Wooden Enterprise Restoration

by Graham
(St Helens, Merseyside, UK)

Hi All,
I've just taken on an abandoned wooden Enterprise from my sailing club with the intention of restoring it to it's former glory.

I spent some time comparing potential project boats and think I've dropped lucky with this one as most of the work (that I've identified so far!)isn't particularly skilled, which suits me.

The trickiest job seems to be that I'm going to have to either repair or replace the transom but apart from that she looks to be be solid.

All of the paint and varnish is going to have to come off though which leads to my question.

I don't have a garage and the sailing club shed is fully booked for the winter.

There's no chance of stripping, sanding, possibly patching, prepping and re-varnishing/painting in one gloriously sunny day this autumn/winter.

If I'm taking off all the varnish and paint and then leaving the boat (under it's own cover) for a week before I can get back to it, am I likely to find more damage caused by the weather while the wood is exposed?

Any advice or suggestions would be appreciated.

I've attached a couple of photo's




Comments for Wooden Enterprise Restoration

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Thanks All
by: Graham

Thanks for all the advice.
It sounds like I really need to be finding some sort of cover then.

Either by moving the boat somewhere dry or erecting some sort of temporary structure.

I hadn't thought of the coop idea I'll be checking that out on the web later.

I'm carrying out a "does she float and where does she leak" test this weekend.

I've asked my daughter to sit in her for half an hour and report back but she doesn't seem keen.

Looks like I may be getting wet!

Nice sail boat
by: Captain Tom Fothergill

Looks similar to boats at IYRS (International yacht restoration school) in Newport Rhode Island, the students there take boats similar to yours and some are in a lot worse condition.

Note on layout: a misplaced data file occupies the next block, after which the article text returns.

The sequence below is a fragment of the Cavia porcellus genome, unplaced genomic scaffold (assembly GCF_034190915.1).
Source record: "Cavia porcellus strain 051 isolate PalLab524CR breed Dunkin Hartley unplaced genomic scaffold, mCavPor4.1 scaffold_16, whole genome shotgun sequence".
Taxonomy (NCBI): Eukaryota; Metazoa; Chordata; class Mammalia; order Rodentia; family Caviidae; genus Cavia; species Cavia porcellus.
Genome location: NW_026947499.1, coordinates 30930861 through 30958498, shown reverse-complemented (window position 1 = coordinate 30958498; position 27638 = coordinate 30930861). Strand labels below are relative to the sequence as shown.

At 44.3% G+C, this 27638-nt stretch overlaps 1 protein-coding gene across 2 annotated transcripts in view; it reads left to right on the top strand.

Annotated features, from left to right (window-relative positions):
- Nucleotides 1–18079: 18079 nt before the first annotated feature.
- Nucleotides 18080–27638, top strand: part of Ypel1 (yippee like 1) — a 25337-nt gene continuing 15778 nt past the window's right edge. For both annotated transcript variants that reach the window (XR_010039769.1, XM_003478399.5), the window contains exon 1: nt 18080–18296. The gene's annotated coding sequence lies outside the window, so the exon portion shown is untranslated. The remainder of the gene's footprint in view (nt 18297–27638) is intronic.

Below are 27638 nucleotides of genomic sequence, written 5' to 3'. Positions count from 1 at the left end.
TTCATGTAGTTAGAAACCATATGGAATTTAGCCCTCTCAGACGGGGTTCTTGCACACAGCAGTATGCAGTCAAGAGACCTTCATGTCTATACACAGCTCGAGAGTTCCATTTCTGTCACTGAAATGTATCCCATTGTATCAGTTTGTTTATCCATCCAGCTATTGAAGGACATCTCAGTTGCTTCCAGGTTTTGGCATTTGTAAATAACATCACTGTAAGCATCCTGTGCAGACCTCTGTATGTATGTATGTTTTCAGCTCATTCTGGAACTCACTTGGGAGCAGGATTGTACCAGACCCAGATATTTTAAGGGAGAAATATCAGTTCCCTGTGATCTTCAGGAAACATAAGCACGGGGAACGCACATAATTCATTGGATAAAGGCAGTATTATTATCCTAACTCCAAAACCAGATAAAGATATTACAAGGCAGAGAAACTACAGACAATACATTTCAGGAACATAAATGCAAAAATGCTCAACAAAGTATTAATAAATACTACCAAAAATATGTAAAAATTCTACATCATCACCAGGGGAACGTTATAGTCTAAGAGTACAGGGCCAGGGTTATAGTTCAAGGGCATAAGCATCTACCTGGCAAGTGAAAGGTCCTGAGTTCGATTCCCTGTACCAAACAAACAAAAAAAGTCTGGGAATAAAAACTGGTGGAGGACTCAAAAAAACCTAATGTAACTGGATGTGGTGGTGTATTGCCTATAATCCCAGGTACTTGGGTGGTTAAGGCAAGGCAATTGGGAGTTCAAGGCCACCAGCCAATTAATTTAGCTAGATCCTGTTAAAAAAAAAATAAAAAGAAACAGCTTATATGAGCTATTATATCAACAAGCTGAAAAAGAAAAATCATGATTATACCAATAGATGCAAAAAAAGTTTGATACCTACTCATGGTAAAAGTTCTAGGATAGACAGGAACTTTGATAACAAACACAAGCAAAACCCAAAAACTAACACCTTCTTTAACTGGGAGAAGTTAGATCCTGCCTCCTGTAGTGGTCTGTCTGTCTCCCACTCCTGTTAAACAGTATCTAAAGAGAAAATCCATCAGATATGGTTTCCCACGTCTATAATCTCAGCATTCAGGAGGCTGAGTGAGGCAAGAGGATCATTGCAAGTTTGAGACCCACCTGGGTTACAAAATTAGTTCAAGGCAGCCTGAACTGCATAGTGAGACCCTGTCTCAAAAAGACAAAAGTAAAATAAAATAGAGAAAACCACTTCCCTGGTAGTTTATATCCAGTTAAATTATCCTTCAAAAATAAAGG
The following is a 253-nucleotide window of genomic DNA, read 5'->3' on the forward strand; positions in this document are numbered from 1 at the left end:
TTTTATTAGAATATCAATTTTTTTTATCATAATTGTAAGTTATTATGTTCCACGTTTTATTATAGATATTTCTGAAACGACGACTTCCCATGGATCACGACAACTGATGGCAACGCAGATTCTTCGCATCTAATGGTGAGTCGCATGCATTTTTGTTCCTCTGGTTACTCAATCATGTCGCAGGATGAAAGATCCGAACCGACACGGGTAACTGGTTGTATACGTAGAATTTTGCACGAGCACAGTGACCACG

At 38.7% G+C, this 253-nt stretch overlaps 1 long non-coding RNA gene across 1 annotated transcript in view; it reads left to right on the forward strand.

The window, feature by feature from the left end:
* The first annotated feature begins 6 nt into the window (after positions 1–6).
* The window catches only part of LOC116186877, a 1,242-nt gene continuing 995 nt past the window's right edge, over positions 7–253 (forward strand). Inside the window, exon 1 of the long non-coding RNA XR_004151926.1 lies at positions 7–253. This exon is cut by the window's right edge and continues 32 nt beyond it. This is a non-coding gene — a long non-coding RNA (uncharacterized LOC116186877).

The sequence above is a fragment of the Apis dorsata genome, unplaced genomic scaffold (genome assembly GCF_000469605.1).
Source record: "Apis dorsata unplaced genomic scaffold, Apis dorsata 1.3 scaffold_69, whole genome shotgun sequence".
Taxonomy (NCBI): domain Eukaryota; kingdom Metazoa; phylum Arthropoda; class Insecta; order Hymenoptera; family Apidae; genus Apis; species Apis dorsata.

I once built a 28 foot Wharram catamaran a storage facility which are a dime a dozen in south Texas .

It's small enough you might be able to build a temporary shed over it but work fast as your neighbors are sure to object.

I have also heard of boat building co-ops where groups of builders getogether and rent large unused warehouses in the UK

wooden enterprise restoration
by: cal

Nice project think bill gave you a good start, had the same boat but mine had spring in it and water.

But came with a trailer that was the plus for me.

Once I had cleaned it and you really have to look for soft spots in the deck and it could be saved but if i wanted the same look as the inside.

Off came the deck now I could see how well made this boat was

A drain line between the lamination and this had become plugged.

This also gives you a look inside your flotation tanks, they were good some sort of green preservative but the channel from the bow to the stern was the problem.

No computers back then no MIKE.

I WAS ON MY OWEN and like yous the deck had been done before, you can see it in the picture, just aft of the flotation box.

I think this was one piece, a clean line just aft of the fore peak.

I made the fore deck one piece with tow 45 tails with a support for strength to scarf the aft deck.

The root looks the same, took out the self balers, made new plugs put them back in.

This boat was a good sail.

sailboat resto.
by: Anonymous

I got a moble garage 10 x20 easy to set up for a day or so, and work under that and keep boat covered. save a boat.

Rain
by: Bill

She looks like a worthy project.

The main thing is to keep the rain off her but allow the air to circulate.

And keep her off the ground, on her trailer will be fine.

Best wishes,
Bill

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